A Clean, Well-Validated Space

Use RegularExpressionValidator to account for leading and trailing spaces in field validation.

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LANGUAGES: C#

ASP.NET VERSIONS: 1.0 | 1.1

 

A Clean, Well-Validated Space

Use RegularExpressionValidator to account for leading and trailing spaces in field validation.

 

By Jeff Prosise

 

Next to RequiredFieldValidator, RegularExpressionValidator is perhaps the most useful - and most used - of all the ASP.NET validation controls. The canonical use for RegularExpressionValidator is to ensure the text entered into an e-mail address field conforms to the format of a valid e-mail address, as demonstrated here:

 

<asp:TextBox ID="EMail" runat="server" />

<asp:RegularExpressionValidator

  ControlToValidate="EMail"

  ValidationExpression=

    "\w+([-+.]\w+)*@\w+([-.]\w+)*\.\w+([-.]\w+)*"

  ErrorMessage="Invalid e-mail address"

  Display="dynamic"

  RunAt="server"

/>

 

Recently I used a RegularExpressionValidator in exactly this way in an online event registration form. And an experience I had there reminded me of the old adage that you can't make software idiot-proof because the idiots are smarter than you.

 

Soon after the form was deployed, we began getting complaints from people whose e-mail addresses the form wouldn't accept, even though the e-mail addresses they entered looked perfectly valid. A quick investigation revealed the source of the problem: trailing spaces in the e-mail address field. If you use RegularExpressionValidator to validate user input and want to avoid unnecessary calls to tech support, you should account for the possibility of leading and trailing spaces and code accordingly. Here are two ways to go about it.

 

The first approach is to modify the RegularExpressionValidator to allow leading and trailing spaces, but to pair it with another validator that checks for leading and trailing spaces and displays a very specific error message if either is found. This example shows how to implement this approach by combining a RegularExpressionValidator and a CustomValidator:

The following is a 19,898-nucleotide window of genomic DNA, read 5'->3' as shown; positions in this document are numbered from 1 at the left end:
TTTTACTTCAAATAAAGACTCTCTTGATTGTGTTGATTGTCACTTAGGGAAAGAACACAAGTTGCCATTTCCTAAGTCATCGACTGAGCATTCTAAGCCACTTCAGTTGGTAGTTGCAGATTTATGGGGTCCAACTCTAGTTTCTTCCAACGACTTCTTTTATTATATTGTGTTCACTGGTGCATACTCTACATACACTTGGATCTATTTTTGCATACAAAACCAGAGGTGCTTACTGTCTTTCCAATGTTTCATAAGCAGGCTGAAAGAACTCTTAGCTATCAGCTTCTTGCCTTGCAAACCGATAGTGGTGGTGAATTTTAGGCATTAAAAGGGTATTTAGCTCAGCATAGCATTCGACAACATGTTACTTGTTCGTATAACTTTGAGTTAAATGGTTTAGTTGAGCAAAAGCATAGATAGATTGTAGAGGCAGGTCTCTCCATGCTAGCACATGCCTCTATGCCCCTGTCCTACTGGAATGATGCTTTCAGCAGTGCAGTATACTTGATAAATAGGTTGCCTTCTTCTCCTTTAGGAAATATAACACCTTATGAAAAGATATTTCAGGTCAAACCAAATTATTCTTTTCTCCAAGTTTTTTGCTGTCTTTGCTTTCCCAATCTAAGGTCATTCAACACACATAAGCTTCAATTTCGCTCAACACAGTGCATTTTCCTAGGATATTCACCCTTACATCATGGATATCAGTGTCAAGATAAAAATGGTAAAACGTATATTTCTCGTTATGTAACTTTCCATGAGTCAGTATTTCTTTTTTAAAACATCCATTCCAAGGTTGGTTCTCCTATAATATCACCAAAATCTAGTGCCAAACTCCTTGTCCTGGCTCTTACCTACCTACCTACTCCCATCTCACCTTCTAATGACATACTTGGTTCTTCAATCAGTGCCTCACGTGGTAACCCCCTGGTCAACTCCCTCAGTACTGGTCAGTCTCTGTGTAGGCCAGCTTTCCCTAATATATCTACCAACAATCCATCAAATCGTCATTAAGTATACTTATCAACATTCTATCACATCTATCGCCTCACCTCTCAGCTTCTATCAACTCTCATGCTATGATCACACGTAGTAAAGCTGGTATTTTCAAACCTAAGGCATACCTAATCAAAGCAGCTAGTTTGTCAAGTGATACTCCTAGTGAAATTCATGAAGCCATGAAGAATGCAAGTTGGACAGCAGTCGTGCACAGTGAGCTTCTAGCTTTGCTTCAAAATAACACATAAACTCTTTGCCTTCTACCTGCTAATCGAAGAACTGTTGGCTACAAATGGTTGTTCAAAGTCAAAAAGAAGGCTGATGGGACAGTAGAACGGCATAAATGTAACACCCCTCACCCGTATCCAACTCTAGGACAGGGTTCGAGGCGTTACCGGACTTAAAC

<asp:TextBox ID="EMail" runat="server" />

<asp:RegularExpressionValidator

  ControlToValidate="EMail"

  ValidationExpression=

     " *\w+([-+.]\w+)*@\w+([-.]\w+)*\.\w+([-.]\w+)* *"

  ErrorMessage="Invalid e-mail address"

  Display="dynamic"

  RunAt="server"

/>

<asp:CustomValidator RunAt="server"

  ControlToValidate="EMail"

  ClientValidationFunction=

    "__checkLeadingAndTrailingSpaces"

  OnServerValidate="CheckLeadingAndTrailingSpaces"

  ErrorMessage=

    "Leading and trailing spaces are not allowed"

  Display="dynamic" />

    ...

<script language="JavaScript">

<! -

function __checkLeadingAndTrailingSpaces (source, args)

{

    args.IsValid = !((args.Value.charAt (0) == ' ') |

         (args.Value.charAt (args.Value.length - 1) == ' '));

}

 - >

</script>

 

<script language="C#" runat="server">

void CheckLeadingAndTrailingSpaces (Object sender,

    ServerValidateEventArgs e)

{

    e.IsValid = !(e.Value.StartsWith (" ") |

        e.Value.EndsWith (" "));

}

</script>

 

Note that the expression assigned to the RegularExpressionValidator's ValidationExpression property now specifically allows leading and trailing spaces. If such spaces are present, however, the CustomValidator flags them.

 

The second - and more user-friendly - approach is to modify the RegularExpressionValidator to allow leading and trailing spaces, but to strip them from the input upon submission. The .NET Framework's String.Trim method makes removing leading and trailing spaces easy. With this approach, neither end users nor tech support are forced to spend valuable time on unwanted spaces. That's a win no matter which side you're on.

 

Jeff Prosise is author of several books, including Programming Microsoft .NET (Microsoft Press). He also is a co-founder of Wintellect (http://www.wintellect.com), a software consulting and education firm that specializes in .NET. Got a question for this column? Submit queries to [email protected].

 

 

 

 

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